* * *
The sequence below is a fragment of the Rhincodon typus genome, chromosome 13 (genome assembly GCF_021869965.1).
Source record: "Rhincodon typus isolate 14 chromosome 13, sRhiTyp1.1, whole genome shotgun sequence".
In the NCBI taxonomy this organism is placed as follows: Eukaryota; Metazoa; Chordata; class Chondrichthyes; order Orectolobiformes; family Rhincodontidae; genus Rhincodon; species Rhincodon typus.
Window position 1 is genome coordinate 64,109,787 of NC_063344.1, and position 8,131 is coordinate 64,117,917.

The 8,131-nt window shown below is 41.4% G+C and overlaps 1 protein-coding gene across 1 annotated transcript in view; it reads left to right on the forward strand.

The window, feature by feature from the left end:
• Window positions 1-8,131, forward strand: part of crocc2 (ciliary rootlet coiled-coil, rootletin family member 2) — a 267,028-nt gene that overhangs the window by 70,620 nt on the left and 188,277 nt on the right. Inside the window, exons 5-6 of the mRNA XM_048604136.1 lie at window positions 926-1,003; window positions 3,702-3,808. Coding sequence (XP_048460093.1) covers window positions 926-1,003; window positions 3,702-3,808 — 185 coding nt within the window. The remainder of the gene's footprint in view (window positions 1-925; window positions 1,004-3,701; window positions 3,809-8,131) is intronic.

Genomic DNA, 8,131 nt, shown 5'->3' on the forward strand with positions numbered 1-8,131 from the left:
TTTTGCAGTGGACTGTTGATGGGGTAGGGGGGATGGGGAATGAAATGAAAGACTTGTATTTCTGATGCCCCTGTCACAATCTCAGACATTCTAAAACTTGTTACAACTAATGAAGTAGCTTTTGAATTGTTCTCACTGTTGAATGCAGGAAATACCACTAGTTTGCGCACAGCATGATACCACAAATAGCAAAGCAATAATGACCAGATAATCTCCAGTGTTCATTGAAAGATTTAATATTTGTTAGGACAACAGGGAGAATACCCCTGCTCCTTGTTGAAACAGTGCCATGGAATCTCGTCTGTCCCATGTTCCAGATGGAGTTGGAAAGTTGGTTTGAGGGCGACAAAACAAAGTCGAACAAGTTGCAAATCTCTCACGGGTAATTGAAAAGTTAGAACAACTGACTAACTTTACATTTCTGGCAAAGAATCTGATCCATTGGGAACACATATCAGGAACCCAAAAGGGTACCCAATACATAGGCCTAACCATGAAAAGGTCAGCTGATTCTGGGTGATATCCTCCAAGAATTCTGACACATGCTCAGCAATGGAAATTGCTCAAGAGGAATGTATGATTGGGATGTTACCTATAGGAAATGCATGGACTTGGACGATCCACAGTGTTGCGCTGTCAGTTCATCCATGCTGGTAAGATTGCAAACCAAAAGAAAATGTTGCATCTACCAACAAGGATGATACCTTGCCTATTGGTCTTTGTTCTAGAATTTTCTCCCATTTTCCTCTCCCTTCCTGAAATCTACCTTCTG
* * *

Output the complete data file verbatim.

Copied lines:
The sequence below is a fragment of the Rhincodon typus genome, chromosome 13 (genome assembly GCF_021869965.1).
Source record: "Rhincodon typus isolate 14 chromosome 13, sRhiTyp1.1, whole genome shotgun sequence".
In the NCBI taxonomy this organism is placed as follows: Eukaryota; Metazoa; Chordata; class Chondrichthyes; order Orectolobiformes; family Rhincodontidae; genus Rhincodon; species Rhincodon typus.
Window position 1 is genome coordinate 64,109,787 of NC_063344.1, and position 8,131 is coordinate 64,117,917.

The 8,131-nt window shown below is 41.4% G+C and overlaps 1 protein-coding gene across 1 annotated transcript in view; it reads left to right on the forward strand.

The window, feature by feature from the left end:
• Window positions 1-8,131, forward strand: part of crocc2 (ciliary rootlet coiled-coil, rootletin family member 2) — a 267,028-nt gene that overhangs the window by 70,620 nt on the left and 188,277 nt on the right. Inside the window, exons 5-6 of the mRNA XM_048604136.1 lie at window positions 926-1,003; window positions 3,702-3,808. Coding sequence (XP_048460093.1) covers window positions 926-1,003; window positions 3,702-3,808 — 185 coding nt within the window. The remainder of the gene's footprint in view (window positions 1-925; window positions 1,004-3,701; window positions 3,809-8,131) is intronic.

Genomic DNA, 8,131 nt, shown 5'->3' on the forward strand with positions numbered 1-8,131 from the left:
TTTTGCAGTGGACTGTTGATGGGGTAGGGGGGATGGGGAATGAAATGAAAGACTTGTATTTCTGATGCCCCTGTCACAATCTCAGACATTCTAAAACTTGTTACAACTAATGAAGTAGCTTTTGAATTGTTCTCACTGTTGAATGCAGGAAATACCACTAGTTTGCGCACAGCATGATACCACAAATAGCAAAGCAATAATGACCAGATAATCTCCAGTGTTCATTGAAAGATTTAATATTTGTTAGGACAACAGGGAGAATACCCCTGCTCCTTGTTGAAACAGTGCCATGGAATCTCGTCTGTCCCATGTTCCAGATGGAGTTGGAAAGTTGGTTTGAGGGCGACAAAACAAAGTCGAACAAGTTGCAAATCTCTCACGGGTAATTGAAAAGTTAGAACAACTGACTAACTTTACATTTCTGGCAAAGAATCTGATCCATTGGGAACACATATCAGGAACCCAAAAGGGTACCCAATACATAGGCCTAACCATGAAAAGGTCAGCTGATTCTGGGTGATATCCTCCAAGAATTCTGACACATGCTCAGCAATGGAAATTGCTCAAGAGGAATGTATGATTGGGATGTTACCTATAGGAAATGCATGGACTTGGACGATCCACAGTGTTGCGCTGTCAGTTCATCCATGCTGGTAAGATTGCAAACCAAAAGAAAATGTTGCATCTACCAACAAGGATGATACCTTGCCTATTGGTCTTTGTTCTAGAATTTTCTCCCATTTTCCTCTCCCTTCCTGAAATCTACCTTCTG